Application Control Policies can be used to restrict what programs a user is allowed to run. They can be created at the local Group Policy level or the Domain GPO level. There are 4 different types of Applocker RULES that you can implement, depending on what type of executable you want to control access to.
· Executable Rules – EXE’s, COM’s, etc.
· Script Rules – batch files, VB scripts, etc.
· AppX Rules – AppX Packages (Windows 8.1/Server 2012 R2 Metro Interface programs)
· Windows Installer Rules – Windows Installer Packages and MSU Packages
After choosing what type of executable file you want to control, you can choose the corresponding rule type. Then, you will be able to choose the criteria for that rule type. Applocker rule criteria are things such as file path, publisher, and file hash. Criteria allow you to be more granular with your selections. Rather than saying you want to block access to ALL executable’s on a computer, you can choose to block access to executable’s published by a certain vendor, or found in a specified directory.
Applocker can be found in the Group Policy Editor at: Computer Configuration > Windows Settings > Security Settings > Application Control Policies. By right-clicking on the Applocker node, you can configure rule enforcement. You have the option to enforce rules or audit rules based on rule type. Auditing will allow
you get a good grasp on what Applocker will do in your environment if you are unsure.
Clicking the Advanced tab of this window will allow you to configure rule enforcement for Dynamic Link Libraries. It’s best to leave DLL rule enforcement disabled, because it can cause a system to suffer dramatic performance hits.
Underneath the Applocker node, you will find nodes for the 4 different rule types. You can create new rules by right clicking on any of these nodes and clicking “Create New Rule”. Before creating any rules, I advise you to create the default rules. Doing this will ensure that users are still able to run programs in the Program Files directory and the Windows directory. Also, members of the built-in Administrators group will be allowed to run ANY files.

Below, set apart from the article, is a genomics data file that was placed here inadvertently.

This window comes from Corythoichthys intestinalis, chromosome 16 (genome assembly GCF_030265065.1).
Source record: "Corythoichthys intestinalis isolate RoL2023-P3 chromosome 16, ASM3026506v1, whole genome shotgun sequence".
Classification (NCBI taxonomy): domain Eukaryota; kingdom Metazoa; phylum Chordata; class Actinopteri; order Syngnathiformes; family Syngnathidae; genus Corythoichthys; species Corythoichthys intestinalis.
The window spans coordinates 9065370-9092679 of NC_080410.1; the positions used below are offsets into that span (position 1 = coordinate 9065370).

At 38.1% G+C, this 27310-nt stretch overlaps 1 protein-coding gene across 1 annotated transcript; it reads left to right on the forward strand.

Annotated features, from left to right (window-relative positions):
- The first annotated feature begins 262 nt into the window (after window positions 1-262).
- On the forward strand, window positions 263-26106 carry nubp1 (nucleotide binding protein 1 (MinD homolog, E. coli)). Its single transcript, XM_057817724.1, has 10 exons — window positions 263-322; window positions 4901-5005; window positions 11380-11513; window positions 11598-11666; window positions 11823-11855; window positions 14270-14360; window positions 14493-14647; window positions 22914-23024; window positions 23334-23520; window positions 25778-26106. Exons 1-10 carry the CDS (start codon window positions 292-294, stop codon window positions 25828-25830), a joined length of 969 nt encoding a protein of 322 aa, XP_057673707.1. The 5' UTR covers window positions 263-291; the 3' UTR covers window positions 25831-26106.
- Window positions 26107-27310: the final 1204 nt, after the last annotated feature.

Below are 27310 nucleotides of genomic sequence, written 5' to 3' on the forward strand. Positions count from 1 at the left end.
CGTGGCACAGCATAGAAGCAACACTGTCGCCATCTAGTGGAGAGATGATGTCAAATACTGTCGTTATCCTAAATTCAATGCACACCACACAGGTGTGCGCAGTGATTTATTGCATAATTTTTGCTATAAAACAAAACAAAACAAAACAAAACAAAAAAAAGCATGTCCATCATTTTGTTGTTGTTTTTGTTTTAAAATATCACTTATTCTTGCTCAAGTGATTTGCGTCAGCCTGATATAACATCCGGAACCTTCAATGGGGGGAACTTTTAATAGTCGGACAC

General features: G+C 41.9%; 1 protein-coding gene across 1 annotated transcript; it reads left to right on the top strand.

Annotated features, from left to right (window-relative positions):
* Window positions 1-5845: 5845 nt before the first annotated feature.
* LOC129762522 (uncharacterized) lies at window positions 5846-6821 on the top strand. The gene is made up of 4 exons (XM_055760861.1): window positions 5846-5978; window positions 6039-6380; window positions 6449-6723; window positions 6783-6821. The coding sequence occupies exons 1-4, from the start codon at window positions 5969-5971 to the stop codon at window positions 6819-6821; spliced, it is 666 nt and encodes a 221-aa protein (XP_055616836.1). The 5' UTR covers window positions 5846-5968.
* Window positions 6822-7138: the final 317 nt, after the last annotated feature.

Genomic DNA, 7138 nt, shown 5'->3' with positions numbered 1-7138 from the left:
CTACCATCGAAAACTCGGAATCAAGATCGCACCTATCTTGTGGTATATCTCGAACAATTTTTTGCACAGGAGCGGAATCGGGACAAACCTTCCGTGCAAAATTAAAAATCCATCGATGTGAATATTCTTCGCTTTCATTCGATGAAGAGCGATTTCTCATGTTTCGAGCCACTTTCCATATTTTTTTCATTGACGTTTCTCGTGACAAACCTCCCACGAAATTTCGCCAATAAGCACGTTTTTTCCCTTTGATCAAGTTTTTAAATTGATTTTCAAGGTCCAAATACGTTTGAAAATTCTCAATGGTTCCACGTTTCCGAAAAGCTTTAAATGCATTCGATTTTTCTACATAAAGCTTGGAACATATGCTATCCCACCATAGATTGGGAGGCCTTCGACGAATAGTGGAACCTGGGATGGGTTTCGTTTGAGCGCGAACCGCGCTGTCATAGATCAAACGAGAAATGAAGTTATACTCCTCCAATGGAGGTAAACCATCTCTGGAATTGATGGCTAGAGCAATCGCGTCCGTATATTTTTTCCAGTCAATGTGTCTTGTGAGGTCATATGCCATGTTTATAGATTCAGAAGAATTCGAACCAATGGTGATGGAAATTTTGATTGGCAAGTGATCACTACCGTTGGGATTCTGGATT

When creating custom Applocker rules, you can choose to allow or deny the program, and what group the rule will apply to (by default, the “Everyone” special identity is always selected).
You will also be able to choose the criteria for the executable that you are controlling.
If the executable has a digital signature from the software publisher, choose “Publisher”. Doing so will give you even more options:
This allows you to really drill down and get granular with the rule. Microsoft allows us to control access to the file based on the Publisher, the Product Name, the File Name, and even the File Version.
Creating rules based on File Path criteria is not advised, being that if the file jumps directories, the rule will no longer apply. I also don’t advise using the File Hash criteria. My reason behind this is, if the file gets updated, the hash changes. If that happens, the rule is no longer valid.
After choosing the criteria type you would like to use, you can choose to create exceptions, if any. When multiple rules conflict, the order of precedence is Publisher, File Hash, and then File Path. So Publisher rules will always override File Hash rules, File Hash rules will always override File Path rules, and you get the point…
Finally, in order for your endpoint workstations to process Applocker rules, the Application Identity Service must be running. I like to control this with the same GPO that I configure Applocker in.